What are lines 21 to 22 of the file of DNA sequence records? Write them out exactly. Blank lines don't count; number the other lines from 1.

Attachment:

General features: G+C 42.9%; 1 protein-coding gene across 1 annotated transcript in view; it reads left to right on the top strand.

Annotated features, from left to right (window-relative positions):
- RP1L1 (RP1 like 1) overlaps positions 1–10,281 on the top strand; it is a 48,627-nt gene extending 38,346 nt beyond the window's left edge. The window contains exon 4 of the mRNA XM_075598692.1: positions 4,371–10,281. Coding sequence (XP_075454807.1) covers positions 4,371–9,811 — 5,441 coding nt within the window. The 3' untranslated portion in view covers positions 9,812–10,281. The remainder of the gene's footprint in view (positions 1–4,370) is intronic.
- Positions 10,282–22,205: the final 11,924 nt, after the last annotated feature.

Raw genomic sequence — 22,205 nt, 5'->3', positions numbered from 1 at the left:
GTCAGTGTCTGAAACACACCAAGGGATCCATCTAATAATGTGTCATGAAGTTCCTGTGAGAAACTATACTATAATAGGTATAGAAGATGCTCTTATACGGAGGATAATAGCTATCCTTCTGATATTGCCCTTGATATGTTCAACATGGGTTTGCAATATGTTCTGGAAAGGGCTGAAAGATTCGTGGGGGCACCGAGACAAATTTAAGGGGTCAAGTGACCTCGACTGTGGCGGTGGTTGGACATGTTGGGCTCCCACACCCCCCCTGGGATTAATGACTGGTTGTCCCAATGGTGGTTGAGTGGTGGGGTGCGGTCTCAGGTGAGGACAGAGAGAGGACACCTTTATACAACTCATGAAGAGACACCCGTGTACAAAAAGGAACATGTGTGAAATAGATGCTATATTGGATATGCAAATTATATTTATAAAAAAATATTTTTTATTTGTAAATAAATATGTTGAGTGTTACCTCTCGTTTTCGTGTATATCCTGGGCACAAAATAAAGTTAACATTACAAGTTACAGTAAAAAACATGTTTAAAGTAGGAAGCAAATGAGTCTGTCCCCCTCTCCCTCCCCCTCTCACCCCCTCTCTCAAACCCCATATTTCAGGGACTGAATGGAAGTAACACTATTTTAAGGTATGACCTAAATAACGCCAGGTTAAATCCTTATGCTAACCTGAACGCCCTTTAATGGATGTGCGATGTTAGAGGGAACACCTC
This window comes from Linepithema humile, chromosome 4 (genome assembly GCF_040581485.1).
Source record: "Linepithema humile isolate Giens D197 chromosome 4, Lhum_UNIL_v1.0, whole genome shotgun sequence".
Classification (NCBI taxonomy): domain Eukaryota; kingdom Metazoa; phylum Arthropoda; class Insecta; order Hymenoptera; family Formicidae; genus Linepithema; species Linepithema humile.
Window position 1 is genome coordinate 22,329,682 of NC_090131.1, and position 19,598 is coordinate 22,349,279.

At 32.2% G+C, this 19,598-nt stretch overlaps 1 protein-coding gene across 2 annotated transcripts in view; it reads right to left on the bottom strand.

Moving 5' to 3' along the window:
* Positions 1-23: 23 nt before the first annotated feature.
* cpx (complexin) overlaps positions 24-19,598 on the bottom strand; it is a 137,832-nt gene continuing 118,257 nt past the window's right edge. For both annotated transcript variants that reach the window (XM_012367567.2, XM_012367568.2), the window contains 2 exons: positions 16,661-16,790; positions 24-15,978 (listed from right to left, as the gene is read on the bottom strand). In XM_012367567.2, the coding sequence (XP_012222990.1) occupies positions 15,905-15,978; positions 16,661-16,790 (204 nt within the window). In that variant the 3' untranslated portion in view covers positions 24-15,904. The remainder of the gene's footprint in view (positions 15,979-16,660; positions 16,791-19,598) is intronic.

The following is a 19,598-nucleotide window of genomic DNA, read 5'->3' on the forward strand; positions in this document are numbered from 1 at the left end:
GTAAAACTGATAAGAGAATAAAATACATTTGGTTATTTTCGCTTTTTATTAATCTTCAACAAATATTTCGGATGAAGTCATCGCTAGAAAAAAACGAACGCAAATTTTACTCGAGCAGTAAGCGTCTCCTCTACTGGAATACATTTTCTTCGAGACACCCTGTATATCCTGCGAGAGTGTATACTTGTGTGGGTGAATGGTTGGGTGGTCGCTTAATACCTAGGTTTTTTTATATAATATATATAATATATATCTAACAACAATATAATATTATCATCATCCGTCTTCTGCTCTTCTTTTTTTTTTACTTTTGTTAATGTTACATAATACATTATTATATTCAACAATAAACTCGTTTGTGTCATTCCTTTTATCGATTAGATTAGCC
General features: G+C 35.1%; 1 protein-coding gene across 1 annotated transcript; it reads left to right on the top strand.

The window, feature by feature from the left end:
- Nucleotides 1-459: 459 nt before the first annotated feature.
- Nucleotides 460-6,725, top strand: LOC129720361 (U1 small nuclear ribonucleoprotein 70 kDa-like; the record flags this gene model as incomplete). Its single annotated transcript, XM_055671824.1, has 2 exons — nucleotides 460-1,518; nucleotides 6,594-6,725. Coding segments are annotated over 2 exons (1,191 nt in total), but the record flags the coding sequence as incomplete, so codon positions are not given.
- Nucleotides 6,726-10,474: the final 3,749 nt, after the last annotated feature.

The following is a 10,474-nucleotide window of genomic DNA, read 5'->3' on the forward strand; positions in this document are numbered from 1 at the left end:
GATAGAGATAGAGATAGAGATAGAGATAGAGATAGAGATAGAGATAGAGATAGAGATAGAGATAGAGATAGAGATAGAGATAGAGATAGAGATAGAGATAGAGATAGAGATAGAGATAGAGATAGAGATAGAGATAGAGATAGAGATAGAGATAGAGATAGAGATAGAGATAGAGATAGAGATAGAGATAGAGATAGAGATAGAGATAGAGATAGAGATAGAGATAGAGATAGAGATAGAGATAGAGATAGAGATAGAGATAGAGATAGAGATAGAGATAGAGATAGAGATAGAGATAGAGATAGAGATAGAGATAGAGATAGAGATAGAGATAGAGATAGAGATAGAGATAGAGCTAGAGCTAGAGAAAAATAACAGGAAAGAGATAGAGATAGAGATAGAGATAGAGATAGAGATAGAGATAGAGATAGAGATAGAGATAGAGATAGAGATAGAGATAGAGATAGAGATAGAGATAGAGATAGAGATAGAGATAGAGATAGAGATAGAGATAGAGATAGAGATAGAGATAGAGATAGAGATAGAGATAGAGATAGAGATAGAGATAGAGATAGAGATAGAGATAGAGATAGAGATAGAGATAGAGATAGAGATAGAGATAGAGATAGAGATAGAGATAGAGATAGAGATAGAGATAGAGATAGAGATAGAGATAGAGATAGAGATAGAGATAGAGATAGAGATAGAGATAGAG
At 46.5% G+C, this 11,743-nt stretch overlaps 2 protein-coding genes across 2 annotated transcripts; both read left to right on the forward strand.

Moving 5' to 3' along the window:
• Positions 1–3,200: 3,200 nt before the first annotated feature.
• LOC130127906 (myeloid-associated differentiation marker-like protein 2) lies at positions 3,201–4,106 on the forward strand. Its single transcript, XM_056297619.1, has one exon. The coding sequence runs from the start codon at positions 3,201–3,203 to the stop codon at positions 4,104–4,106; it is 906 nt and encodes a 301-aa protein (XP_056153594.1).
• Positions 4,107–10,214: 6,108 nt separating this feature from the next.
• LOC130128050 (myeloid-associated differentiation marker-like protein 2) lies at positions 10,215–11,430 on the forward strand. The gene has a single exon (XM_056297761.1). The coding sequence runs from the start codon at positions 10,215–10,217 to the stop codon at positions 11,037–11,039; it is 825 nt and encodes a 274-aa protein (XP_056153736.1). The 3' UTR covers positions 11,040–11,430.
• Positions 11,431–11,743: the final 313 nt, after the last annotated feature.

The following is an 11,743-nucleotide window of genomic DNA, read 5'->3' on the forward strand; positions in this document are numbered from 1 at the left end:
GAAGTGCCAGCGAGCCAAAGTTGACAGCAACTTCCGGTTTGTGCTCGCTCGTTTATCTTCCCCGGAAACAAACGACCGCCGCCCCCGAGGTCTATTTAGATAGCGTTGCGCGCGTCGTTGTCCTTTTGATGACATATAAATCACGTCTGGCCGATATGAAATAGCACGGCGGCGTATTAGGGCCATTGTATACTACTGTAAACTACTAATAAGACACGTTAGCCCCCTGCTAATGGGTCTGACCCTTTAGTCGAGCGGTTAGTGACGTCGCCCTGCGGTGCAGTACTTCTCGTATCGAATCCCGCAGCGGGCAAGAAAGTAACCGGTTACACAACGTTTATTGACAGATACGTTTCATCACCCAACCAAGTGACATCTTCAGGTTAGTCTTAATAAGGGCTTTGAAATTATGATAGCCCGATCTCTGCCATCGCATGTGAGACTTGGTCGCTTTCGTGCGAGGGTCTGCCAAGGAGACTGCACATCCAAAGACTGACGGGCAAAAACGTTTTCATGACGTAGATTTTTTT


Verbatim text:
- Nucleotides 6,726-10,474: the final 3,749 nt, after the last annotated feature.

The following is a 10,474-nucleotide window of genomic DNA, read 5'->3' on the forward strand; positions in this document are numbered from 1 at the left end: